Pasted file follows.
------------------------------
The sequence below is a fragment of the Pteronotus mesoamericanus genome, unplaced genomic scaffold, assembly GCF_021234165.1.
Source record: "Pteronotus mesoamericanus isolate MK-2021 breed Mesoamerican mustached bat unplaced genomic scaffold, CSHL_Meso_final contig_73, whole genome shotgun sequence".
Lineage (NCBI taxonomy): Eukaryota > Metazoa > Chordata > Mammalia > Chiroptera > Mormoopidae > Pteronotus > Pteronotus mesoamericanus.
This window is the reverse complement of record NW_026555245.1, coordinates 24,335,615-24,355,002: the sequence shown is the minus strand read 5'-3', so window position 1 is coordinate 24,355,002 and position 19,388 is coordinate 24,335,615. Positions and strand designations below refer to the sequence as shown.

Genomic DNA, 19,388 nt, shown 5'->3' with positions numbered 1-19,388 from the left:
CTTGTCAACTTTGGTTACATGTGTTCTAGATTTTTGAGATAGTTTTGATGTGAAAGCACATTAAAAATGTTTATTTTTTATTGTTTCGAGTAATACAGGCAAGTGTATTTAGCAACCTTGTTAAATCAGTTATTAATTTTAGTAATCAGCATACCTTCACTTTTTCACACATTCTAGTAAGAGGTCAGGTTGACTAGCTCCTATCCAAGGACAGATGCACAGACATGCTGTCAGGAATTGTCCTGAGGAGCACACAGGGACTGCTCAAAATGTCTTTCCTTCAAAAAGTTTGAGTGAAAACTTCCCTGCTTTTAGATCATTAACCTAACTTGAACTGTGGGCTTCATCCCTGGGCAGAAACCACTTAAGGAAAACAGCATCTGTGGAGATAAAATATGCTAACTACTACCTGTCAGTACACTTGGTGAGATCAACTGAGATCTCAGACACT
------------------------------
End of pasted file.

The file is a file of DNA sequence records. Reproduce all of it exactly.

The sequence below is a fragment of the Pteronotus mesoamericanus genome, unplaced genomic scaffold, assembly GCF_021234165.1.
Source record: "Pteronotus mesoamericanus isolate MK-2021 breed Mesoamerican mustached bat unplaced genomic scaffold, CSHL_Meso_final contig_73, whole genome shotgun sequence".
Lineage (NCBI taxonomy): Eukaryota > Metazoa > Chordata > Mammalia > Chiroptera > Mormoopidae > Pteronotus > Pteronotus mesoamericanus.
This window is the reverse complement of record NW_026555245.1, coordinates 24,335,615-24,355,002: the sequence shown is the minus strand read 5'-3', so window position 1 is coordinate 24,355,002 and position 19,388 is coordinate 24,335,615. Positions and strand designations below refer to the sequence as shown.

Genomic DNA, 19,388 nt, shown 5'->3' with positions numbered 1-19,388 from the left:
CTTGTCAACTTTGGTTACATGTGTTCTAGATTTTTGAGATAGTTTTGATGTGAAAGCACATTAAAAATGTTTATTTTTTATTGTTTCGAGTAATACAGGCAAGTGTATTTAGCAACCTTGTTAAATCAGTTATTAATTTTAGTAATCAGCATACCTTCACTTTTTCACACATTCTAGTAAGAGGTCAGGTTGACTAGCTCCTATCCAAGGACAGATGCACAGACATGCTGTCAGGAATTGTCCTGAGGAGCACACAGGGACTGCTCAAAATGTCTTTCCTTCAAAAAGTTTGAGTGAAAACTTCCCTGCTTTTAGATCATTAACCTAACTTGAACTGTGGGCTTCATCCCTGGGCAGAAACCACTTAAGGAAAACAGCATCTGTGGAGATAAAATATGCTAACTACTACCTGTCAGTACACTTGGTGAGATCAACTGAGATCTCAGACACT